I remember back in the day when Weird Beard was just in the planning stage. Lots of talk and dreams, but no real decisions or substance; we hadn’t even agreed on a name. I was still at my previous job, on a night shift, filling the time reading blogs from other breweries as usual. To this day I remember one particular blog that really stood out. I had done some googling after I had enjoyed a stout, rare to these shores a few times, called iStout. I really liked the beer, but did not really know much about the brewery, 8 Wired Brewing Co, as there wasn't much of their stuff around at the time.
Here's that blog. It was really inspirational reading about a guy (Søren) working in a larger New Zealand brewery, who were letting him brew his own stuff on any spare capacity. The beers he made impressed people so much he went on to open his own brewery. 8 Wired beers are now a lot easier to find, thanks in part over the last year or so to Todd and the NZ beer collective.
Everyone at Weird Beard see Todd, and few other people working for the NZ cause, as friends. We've worked many festivals together, meeting a number of Kiwi brewers along the way. It really was only a matter of time before we managed to get together with one of these guys and brewed something special. So when we bumped in Todd exciting a great cask bar in central London where he mentioned that Søren from 8 Wired would be in town in a few weeks and was keen to brew with us while he had the chance, I have to admit to being just a little excited. The very next Monday, emails started flying around and it was official, Weird Beard and 8 Wired were going to be brewing a beer together at the end of February.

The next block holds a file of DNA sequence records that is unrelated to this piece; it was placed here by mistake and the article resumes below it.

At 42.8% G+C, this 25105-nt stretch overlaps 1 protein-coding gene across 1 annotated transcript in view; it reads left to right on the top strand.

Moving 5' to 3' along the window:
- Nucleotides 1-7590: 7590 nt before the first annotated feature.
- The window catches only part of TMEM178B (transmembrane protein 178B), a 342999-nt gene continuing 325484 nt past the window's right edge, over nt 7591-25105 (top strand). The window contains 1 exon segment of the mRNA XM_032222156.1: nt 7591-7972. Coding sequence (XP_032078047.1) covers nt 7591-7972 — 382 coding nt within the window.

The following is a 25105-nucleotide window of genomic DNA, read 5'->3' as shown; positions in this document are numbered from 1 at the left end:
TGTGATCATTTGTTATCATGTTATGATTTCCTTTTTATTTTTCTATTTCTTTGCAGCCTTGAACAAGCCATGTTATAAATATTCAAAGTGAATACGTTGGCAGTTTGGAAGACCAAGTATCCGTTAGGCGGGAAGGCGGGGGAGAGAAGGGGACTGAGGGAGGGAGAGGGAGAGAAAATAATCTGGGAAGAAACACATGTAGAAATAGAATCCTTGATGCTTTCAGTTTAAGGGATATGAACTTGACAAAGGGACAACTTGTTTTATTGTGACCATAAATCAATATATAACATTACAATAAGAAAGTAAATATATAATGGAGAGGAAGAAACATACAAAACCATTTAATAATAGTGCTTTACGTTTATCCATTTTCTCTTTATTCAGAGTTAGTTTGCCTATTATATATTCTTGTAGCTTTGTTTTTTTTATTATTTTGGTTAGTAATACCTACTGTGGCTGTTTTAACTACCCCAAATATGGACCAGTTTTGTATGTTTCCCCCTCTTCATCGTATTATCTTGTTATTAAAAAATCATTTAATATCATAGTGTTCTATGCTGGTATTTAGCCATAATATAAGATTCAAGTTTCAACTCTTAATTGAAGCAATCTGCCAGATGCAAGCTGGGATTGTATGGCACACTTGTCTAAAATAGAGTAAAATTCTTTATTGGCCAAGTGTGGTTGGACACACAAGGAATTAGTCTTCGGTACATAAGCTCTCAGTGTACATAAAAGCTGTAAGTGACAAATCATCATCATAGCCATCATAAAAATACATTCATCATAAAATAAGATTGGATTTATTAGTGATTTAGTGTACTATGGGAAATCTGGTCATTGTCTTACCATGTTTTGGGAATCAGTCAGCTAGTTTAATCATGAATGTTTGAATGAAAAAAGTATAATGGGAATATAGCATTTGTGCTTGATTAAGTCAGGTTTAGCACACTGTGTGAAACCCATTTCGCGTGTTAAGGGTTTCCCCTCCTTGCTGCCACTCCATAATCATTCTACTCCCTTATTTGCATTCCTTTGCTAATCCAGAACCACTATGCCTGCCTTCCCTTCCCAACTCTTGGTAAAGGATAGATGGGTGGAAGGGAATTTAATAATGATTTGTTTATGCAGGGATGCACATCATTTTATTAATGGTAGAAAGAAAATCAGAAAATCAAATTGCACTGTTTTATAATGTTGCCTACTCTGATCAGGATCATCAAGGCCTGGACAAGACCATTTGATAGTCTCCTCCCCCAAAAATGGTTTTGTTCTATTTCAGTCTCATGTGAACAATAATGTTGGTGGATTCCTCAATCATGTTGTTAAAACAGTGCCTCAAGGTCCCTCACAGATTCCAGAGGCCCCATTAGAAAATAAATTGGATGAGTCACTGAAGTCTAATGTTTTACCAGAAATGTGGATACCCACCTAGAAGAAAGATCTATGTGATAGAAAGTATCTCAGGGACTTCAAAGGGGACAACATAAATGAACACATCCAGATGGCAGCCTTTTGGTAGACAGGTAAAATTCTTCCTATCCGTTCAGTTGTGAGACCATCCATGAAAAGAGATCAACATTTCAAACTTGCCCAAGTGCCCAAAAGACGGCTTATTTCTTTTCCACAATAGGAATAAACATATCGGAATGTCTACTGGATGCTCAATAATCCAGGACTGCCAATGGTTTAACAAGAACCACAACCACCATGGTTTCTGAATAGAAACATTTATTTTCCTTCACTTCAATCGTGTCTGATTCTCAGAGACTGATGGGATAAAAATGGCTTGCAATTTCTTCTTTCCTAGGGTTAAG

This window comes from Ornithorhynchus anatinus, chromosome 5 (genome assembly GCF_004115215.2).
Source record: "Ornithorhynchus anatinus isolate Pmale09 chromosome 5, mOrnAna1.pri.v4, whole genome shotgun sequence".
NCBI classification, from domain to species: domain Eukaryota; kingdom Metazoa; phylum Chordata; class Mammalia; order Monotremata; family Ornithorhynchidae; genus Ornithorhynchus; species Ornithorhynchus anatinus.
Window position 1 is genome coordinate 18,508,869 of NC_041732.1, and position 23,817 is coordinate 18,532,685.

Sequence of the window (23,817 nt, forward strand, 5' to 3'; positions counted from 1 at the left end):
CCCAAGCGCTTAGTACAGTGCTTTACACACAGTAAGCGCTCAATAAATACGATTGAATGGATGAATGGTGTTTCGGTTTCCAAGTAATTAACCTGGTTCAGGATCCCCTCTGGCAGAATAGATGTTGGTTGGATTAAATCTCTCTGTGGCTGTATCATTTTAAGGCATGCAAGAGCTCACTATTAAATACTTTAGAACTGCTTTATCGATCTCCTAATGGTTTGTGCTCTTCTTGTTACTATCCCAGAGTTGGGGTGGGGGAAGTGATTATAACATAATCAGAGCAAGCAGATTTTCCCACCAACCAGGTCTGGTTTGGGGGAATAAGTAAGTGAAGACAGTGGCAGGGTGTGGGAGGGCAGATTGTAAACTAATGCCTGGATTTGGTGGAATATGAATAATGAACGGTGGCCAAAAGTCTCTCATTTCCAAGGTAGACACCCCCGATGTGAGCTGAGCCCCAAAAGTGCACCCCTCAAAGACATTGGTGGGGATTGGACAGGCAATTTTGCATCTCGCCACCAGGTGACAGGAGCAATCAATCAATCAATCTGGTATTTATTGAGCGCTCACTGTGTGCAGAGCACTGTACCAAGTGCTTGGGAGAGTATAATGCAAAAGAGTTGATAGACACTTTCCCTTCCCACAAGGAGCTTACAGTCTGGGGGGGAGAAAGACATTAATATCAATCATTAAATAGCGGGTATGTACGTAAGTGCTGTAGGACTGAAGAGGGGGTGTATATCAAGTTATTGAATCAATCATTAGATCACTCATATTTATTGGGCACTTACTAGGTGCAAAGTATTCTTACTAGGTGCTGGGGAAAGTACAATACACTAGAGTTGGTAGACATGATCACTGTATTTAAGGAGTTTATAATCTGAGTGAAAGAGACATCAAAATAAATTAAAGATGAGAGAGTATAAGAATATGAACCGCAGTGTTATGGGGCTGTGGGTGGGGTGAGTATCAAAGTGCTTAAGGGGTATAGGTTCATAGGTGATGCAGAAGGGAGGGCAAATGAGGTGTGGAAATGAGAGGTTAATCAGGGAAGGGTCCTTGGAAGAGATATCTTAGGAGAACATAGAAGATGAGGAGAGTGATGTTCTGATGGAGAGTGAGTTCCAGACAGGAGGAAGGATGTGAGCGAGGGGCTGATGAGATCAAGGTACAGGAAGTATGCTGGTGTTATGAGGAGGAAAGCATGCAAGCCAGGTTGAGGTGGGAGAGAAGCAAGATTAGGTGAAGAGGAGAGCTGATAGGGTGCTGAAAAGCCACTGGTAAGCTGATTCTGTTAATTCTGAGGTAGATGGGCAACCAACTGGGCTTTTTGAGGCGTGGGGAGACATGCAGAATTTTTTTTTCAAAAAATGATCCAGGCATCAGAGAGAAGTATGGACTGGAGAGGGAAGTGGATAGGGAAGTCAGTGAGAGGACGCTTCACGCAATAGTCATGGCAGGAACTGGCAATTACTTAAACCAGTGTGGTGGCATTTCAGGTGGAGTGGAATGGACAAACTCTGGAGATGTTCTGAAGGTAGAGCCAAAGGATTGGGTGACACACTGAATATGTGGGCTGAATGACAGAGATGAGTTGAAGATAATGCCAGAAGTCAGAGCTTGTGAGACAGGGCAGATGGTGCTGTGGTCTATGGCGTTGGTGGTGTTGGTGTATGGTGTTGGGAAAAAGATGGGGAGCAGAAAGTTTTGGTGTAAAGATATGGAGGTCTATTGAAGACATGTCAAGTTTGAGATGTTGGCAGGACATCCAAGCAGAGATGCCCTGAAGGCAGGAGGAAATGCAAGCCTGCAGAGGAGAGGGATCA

We are fans of hops - you may have figured this out by now - but it's always worth mentioning. And what is NZ known for? Could it be all those lovely New World hops? It was obvious, this beer had to be all about the hops. A super basic malt bill was required, with a single sack of Carapils, and then Lager malt, loads of Lager malt. In fact, this beer has a higher percentage of lager malt than our lager. Then, our standard yeast, a nice clean US style yeast that doesn’t add a lot of character, leaving a nice light, easy drinking but essentially blank canvas to paint our hoppy masterpiece. Anyway, back to the hops...we had a brewer from NZ brewing a beer with a UK brewery, so we had to run with this love in, and get some UK hops working in harmony with some NZ hops.
Unfortunately, there wasn't quite enough time to have Søren smuggling hops into the country and we were restricted by our hops contracts; anyone who follows our blogs will know how much fun they are. Out of what we had, Soren went with Kohatu, one we have used a few times in the past and we went with a UK hop that just oozes lovely, fruity blackcurrant, but one usually found in darker beers, Bramling Cross. Just to bridge the gap a little, we went for another NZ hop that we have been using since Gregg's first home brews, and a big part of our flagship pale ale, Mariana Trench. Pacific Gem, a hop that brings more blackcurrant to the party, in a very NZ way.